http://aksw.org/Projects/DEQA an entity of type: IncubatorProject
| Despite decades of effort, intelligent object search remains elusive. Neither search engine nor semantic web technologies alone have managed to provide usable systems for simple questions such as “Find me a flat with a garden and more than two bedrooms near a supermarket.” We introduce DEQA, a conceptual framework that achieves this elusive goal through combining state-of-the-art semantic technologies with effective data extraction. To that end, we apply DEQA to the UK real estate domain and show that it can answer the majority of such questions correctly. DEQA achieves this by mapping natural language questions to SPARQL patterns. These patterns are then evaluated on an RDF database of current real estate offers. The offers are obtained using OXPATH, a state-of-the-art data extraction system, on the major agencies in the Oxford area and linked through LIMES to background knowledge such as the location of supermarkets.
Our old website is currently off-line while we are trying recreate it with more modern tech.
AutoSPARQL prototype user interface: http://autosparql-tbsl.dl-learner.org
DEQA provides a conceptual framework for enhancing classic information retrieval and search techniques using recent advances in web extraction, data integration and question answering. The overall approach is illustrated in the figure above: Given a particular domain, such as real estate, the first step consists of identifying relevant websites and extracting data from those. This previously tedious task can now be reduced to the rapid creation of OXPath wrappers. In DEQA, data integration is performed through a triple store using a common base ontology. Hence, the first phase may be a combination of the extraction of unstructured and structured data. For instance, websites may already expose data as RDFa, which can then be transformed to the target schema, e.g.using R2R, if necessary. This basic RDF data is enriched, e.g. via linking, schema enrichment, geo-coding or post-processing steps on the extracted data. This is particularly interesting, since the LOD cloud contains a wealth of information across different domains which allows users to formulate queries in a more natural way (e.g., using landmarks rather than postcodes or coordinates). For instance, in our analysis of the real estate domain, over 100k triples for 2,400 properties were extracted and enriched by over 100k links to the LOD cloud. Finally, question answering or semantic search systems can be deployed on top of the created knowledge. One of the most promising research areas in question answering in the past years is the conversion of natural language to SPARQL queries, which allows a direct deployment of such systems on top of a triple store. Finally, DEQA first attempts to convert a natural language query to SPARQL, yet can fall back to standard information retrieval, where this fails.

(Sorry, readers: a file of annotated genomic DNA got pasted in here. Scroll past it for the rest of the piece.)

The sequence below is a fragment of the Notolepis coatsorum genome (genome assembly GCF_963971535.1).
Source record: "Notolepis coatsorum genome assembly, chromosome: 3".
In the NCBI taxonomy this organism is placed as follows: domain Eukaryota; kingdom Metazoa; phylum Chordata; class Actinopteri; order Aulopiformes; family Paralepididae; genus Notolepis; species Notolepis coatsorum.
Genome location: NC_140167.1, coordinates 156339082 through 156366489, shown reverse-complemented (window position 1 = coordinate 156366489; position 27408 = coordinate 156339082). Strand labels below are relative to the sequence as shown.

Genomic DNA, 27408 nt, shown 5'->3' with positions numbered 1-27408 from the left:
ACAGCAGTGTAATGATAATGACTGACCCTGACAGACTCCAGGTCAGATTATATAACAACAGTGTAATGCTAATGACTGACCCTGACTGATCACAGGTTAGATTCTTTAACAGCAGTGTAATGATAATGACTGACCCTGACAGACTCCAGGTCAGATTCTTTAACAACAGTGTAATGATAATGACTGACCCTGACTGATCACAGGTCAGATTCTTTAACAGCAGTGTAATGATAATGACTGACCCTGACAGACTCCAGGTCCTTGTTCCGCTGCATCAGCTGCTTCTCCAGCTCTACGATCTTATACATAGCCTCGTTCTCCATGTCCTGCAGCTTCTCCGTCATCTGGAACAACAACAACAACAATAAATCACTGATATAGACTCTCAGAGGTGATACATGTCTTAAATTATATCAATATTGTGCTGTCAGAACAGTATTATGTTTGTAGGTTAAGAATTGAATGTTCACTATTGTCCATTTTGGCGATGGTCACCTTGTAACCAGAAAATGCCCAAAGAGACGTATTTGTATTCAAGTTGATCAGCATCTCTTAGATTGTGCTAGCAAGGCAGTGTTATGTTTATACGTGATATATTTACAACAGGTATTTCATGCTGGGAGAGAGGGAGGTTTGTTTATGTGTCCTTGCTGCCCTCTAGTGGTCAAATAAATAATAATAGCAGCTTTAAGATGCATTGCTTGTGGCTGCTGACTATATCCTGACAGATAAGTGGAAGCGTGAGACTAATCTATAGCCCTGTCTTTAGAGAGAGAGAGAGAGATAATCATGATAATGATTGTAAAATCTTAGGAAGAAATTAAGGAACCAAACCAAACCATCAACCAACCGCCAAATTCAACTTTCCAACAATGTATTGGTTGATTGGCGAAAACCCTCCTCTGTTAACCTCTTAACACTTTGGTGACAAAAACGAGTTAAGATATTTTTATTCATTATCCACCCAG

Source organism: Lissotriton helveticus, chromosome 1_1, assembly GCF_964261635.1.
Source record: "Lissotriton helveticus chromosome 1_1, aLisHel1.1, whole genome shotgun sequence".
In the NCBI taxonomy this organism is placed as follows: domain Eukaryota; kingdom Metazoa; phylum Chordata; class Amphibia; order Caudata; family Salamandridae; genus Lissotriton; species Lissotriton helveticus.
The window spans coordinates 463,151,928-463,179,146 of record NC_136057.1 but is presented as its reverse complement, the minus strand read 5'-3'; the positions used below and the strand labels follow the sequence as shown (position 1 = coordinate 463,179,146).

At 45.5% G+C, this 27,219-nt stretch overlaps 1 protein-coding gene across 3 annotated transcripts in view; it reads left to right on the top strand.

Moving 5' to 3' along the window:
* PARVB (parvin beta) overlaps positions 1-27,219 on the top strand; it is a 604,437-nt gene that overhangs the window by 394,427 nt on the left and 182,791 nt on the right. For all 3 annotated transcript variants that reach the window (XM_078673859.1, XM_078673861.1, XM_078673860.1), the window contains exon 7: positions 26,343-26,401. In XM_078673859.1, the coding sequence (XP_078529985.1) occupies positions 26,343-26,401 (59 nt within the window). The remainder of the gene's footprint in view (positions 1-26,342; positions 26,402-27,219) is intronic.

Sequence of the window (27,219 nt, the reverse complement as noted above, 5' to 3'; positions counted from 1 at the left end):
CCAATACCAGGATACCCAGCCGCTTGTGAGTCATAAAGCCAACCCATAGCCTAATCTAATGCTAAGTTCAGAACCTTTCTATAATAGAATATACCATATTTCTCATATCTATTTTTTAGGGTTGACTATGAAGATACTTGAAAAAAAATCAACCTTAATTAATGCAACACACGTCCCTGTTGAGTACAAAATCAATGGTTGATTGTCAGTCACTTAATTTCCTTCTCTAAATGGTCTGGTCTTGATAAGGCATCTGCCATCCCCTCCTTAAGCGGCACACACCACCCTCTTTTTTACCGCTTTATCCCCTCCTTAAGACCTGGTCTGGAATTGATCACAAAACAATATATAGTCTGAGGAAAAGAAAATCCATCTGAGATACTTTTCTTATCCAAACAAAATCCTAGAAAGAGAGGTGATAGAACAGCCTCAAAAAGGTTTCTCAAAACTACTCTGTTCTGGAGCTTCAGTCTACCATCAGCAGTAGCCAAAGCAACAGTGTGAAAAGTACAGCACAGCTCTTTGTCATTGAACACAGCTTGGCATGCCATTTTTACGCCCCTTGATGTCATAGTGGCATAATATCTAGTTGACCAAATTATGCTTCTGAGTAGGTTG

Use Case: Application to the Real Estate Domain
he domain-specific implementation of the conceptual framework, which we used for the real estate domain, is depicted in the figure above. It covers the above described steps by employing state-of-the-art tools in the respective areas, OXPath for data extraction to RDF, LIMES for linking to the linked data cloud, and TBSL for translating natural language questions to SPARQL queries. Below are the configuration files necessary to set up the system and a pointer to a user interface for testing it:
|Prof. Dr. Jens Lehmann|